Demographic and Clinical Characteristics of the ALS Patients
Thirty-three patients with ALS were included in the study. The main demographic and clinical characteristics of the patients are reported in Table 1. Nine patients (27%) were admitted to the hospital while in respiratory failure before the diagnosis of ALS had been made. Three patients had previously expressed advance directives asking for resuscitation and mechanical ventilation in case of acute respiratory failure got rid of together with Canadian Health&Care Mall.
The main causes of the acute deterioration of respiratory status included the following: pneumonia (n = 15); rapidly progressive dyspnea (n = 11); and sudden respiratory arrest (n = 6). One patient could not be extubated after receiving a general anesthetic for a surgical intervention. Three patients (9%) were previously treated with noninvasive ventilation, but showed low tolerance to the device.
The median length of hospital stay was 59 days (range, 7 to 124 days), and three patients (9%) died in the hospital following the development of a severe bronchopneumonia. The median ICU length of stay was 11 days (range, 3 to 36 days). All of the patients discharged from the hospital (n = 30) were treated with long-term respiratory support through a tracheostomy at home. The number of hours of ventilation at hospital discharge ranged from 16 to 24 h/d and gradually increased with time. The median survival time after TIPPV was 37 months (range, 2 to 64 months). No patient was unavailable for follow-up. A locked-in state developed in one patient. No patient elected to terminate respiratory support and withdraw care. The most frequent cause of death was respiratory tract infection (n = 15). Other causes of death were as follows: sudden death (n = 5); nonrespiratory infection (n = 4); renal failure (n = 2); and cardiac arrest (n = 1). At the end of the study, three patients (10%) were still alive, with a mean survival time of 61 months.
Association of the ALSFRS Score With Length of Hospital Stay
Patients with a total ALSFRS score at hospital admission below the median score of 11 had a 2.9-fold increased risk of longer hospital length of stay compared to patients with a score above the median (HR, 2.86; 95% confidence interval [CI], 1.2 to 6.5; p = 0.003), adjusting for age, sex, symptom duration, and APACHE II score. The median length of hospital stay for patients with baseline total ALS-FRS score above the median was 36 days (range, 12 to 78), compared to 102 days (range, 30 to 124) for those with a baseline total ALSFRS score below the median (Fig 1, top, A;p = 0.005). The total ALSFRS score was also a predictor of hospital length of stay when included as a continuous variable in the Cox model (HR, 1.4; 95% CI, 1.03 to 1.76; p = 0.01). When the total ALSFRS score was included in the < 11 (p < 0.001).
multivariable model together with age, sex, symptom duration, site of ALS onset, and BMI, remained significant predictor of length of hospital stay (HR, 2.1; 95% CI, 1.1 to 5.1; p = 0.005) [Table 2].
Association of the ALSFRS Score With Longterm Survival
Patients with a total ALSFRS score at ICU admission below the median score of 11 had a 3.8-fold increased risk of death compared to patients with a score above the median (HR, 3.76; 95% CI, 1.4 to 9.7; p = 0.002), adjusting for age, sex, and symptom duration. The median survival time after TIPPV for patients with baseline total ALSFRS score above the median was 48 months (range, 9 to 64 months), compared to 10 months (range, 1 to 48 months) for those with a baseline total ALSFRS score below the median (p < 0.001) [Fig 1, bottom, B]. The predictive power of the total ALSFRS score also remained when it was included as a continuous variable in the regression model (HR, 0.79; 95% CI, 0.6 to 0.9; p = 0.02). We then included the ALSFRS score in a final model including the other relevant clinical or demographic variables (age, sex, symptom duration, site of ALS onset, and BMI), and found that the ALSFRS score was significantly associated with longer survival time after TIPPV (HR, 0.52; 95% CI, 0.3 to 0.8; p = 0.002). A similar trend was seen for age and for the site of symptom onset, but was not significant (Table 3).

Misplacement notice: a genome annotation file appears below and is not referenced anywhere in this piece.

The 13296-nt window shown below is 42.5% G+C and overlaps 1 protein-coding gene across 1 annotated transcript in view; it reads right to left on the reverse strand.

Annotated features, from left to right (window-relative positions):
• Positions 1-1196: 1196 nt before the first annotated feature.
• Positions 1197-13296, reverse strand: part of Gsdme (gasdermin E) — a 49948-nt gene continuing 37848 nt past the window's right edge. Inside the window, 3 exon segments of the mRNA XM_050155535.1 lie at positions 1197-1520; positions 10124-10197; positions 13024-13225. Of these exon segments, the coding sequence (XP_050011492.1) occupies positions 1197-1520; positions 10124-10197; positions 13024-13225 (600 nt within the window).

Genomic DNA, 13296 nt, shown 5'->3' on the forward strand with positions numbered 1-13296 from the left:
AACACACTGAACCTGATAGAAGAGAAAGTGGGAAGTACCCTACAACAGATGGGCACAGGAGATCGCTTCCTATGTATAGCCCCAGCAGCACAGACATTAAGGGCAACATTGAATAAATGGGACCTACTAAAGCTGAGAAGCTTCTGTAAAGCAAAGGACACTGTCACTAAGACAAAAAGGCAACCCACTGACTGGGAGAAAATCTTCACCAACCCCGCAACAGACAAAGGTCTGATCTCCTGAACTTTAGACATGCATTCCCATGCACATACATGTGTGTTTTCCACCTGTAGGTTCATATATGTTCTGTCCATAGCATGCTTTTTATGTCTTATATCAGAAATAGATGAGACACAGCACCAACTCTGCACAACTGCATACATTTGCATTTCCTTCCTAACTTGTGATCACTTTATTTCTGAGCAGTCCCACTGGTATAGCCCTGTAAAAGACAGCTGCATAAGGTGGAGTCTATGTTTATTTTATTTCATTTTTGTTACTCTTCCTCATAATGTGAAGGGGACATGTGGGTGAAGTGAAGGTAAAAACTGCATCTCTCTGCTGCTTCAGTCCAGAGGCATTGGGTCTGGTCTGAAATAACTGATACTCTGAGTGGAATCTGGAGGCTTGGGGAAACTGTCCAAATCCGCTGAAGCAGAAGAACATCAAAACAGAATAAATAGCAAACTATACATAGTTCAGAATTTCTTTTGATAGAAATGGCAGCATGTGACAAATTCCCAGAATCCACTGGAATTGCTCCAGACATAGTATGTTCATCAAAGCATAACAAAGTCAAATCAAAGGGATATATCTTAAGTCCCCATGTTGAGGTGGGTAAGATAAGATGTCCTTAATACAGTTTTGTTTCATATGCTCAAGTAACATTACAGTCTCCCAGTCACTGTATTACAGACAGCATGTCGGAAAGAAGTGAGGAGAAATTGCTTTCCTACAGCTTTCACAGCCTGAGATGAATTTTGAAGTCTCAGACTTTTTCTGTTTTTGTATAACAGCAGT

Figure 1. Top, A: length of hospital stay according to ALSFRS score (above and below the median score). Patients with an ALFFRS score of > 11 had a significantly shorter hospital stay compared to patients with an ALSFRS score of < 11 (p = 0.005). Bottom, B: long-term survival after TIPPV according to ALSFRS score (above and below the median score). Patients with an ALSFRS score of > 11 showed a significantly longer survival time after TIPPV compared to patients with an ALSFRS score of < 11 (p < 0.001).
Table 1—Demographic and Clinical Characteristics of the ALS Patients With Respiratory Failure at Hospital Admission
|Age, yr||61.9 ± 11.9|
|Time from ALS onset to respiratory failure, mo||29 (14-38)|
|Bulbar ALS onset||5 (15.1)|
|ALSFRS score||11 (7-15.5)|
|Previous use of noninvasive ventilation||3 (9)|
|Low socioeconomic status||21 (63.6)|
|Arterial pH||7.13 ± 0.06|
|PaC02||82.77 ± 7.36|
|APACHE II score||22.6 ± 8.1|
Table 2—Multivariable Model of Hospital Length of Stay in ALS Patients With Respiratory Failure
|Variables||HR (95% CI)||p Value|
|Age at respiratory failure||0.96 (0.88-1.04)||0.326|
|Male sex||1.72 (0.39-7.57)||0.38|
|Site of symptom onset (not bulbar)||2.28 (0.62-8.42)||0.214|
|ALSFRS score||2.1 (1.14-5.11)||0.005|
Table 3—Multivariable Model of Survival After TIPPV in Patients With ALS
|Variables||HR (95% CI)||p Value|
|Age at respiratory failure||1.11 (0.98-1.20)||0.058|
|Sex (male)||2.07 (0.41-10.48)||0.38|
|Site of symptom onset (not bulbar)||0.37 (0.13-1.14)||0.069|
|ALSFRS score||0.52 (0.32-0.81)||0.002|